Developer Day Notes 4: A Ruby 1.9 Case Study on Upgrading RCov
Ruby is young and maturing, Ruby 1.9 will be a major improvement
(especially in speed). You’ll need to maintain separate environments for
Ruby 1.8 and Ruby 1.9 to be able to start playing.
Demo of shell scripts to user_ruby_191 or user_jruby. One-command
switch of the PATH, GEM_HOME, and GEM_PATH environment variables.
RCov tells you C0 code coverage of your test suite.
To know if things will work in Ruby 1.9, just pick the project and run
its test. It will almost certainly break.
RCov’s C extension was its claim to fame, made it 200-300x faster than
pure Ruby tools. But reaching into Ruby internals means the upgrade to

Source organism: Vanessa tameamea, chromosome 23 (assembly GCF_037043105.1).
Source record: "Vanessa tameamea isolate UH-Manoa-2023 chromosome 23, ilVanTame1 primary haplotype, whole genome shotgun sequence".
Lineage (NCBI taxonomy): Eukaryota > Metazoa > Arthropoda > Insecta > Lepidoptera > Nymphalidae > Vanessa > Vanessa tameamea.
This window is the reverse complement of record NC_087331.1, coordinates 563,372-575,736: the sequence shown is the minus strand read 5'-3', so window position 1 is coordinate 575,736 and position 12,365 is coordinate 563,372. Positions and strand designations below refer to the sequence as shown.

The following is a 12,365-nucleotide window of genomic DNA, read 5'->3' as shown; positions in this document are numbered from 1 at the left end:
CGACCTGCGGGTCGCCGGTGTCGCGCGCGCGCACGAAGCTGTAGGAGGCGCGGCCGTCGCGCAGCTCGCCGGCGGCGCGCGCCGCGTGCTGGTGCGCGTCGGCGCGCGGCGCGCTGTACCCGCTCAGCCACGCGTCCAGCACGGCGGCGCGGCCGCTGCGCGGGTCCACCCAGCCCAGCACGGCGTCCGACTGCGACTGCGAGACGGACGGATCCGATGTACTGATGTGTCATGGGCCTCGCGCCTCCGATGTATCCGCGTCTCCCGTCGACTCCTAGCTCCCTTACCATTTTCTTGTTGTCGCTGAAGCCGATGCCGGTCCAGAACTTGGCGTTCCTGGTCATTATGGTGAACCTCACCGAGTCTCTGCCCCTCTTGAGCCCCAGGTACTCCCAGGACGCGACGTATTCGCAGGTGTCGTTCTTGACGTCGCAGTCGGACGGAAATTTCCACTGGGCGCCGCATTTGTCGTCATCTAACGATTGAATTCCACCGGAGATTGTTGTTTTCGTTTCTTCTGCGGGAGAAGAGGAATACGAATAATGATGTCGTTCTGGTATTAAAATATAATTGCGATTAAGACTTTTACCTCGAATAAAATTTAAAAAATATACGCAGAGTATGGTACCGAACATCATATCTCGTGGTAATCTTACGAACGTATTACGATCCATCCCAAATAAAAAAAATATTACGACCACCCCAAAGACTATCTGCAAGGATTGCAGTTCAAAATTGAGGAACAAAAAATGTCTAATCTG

1.9 was especially hairy.
Remove of node.h and env.h is/was a big problem as rcov relied heavily
The easy parts are that len and ptr are no longer members of array and
string, but there are new macros… but backwards compatibility is now a
pain in the ass, so you’ll have to create a wrapping macro, or separate
code branches and let mkmf do the work.
RCov looks like an old gem. Maybe it could use Jeweler, but right now it
needs to work with 1.9.
So, back to the Ruby side.
First, small things:
Use ‘then’ instead of : in case statements.
String no longer has to_a (use lines.to_a) or several other shortcuts.
The main RCov binary is basically a big option parser.
‘gem install rcov’ is the abandoned Rubyforge, but ‘gem install
relevance-rcov’ from GitHub is the current version.
lowlevel.rb is a Ruby-only proof of concept so that they know code
coverage will work and they’re using it as a guide for developing the C
C extensions will be your timesink. Most of the Ruby changes are very
straightforward. “rexml is no longer your friend” – it’s less flexible
and hard to make backwards-compatible libs, but much faster.
zsh scripts at github.com/spicycode/spicy-config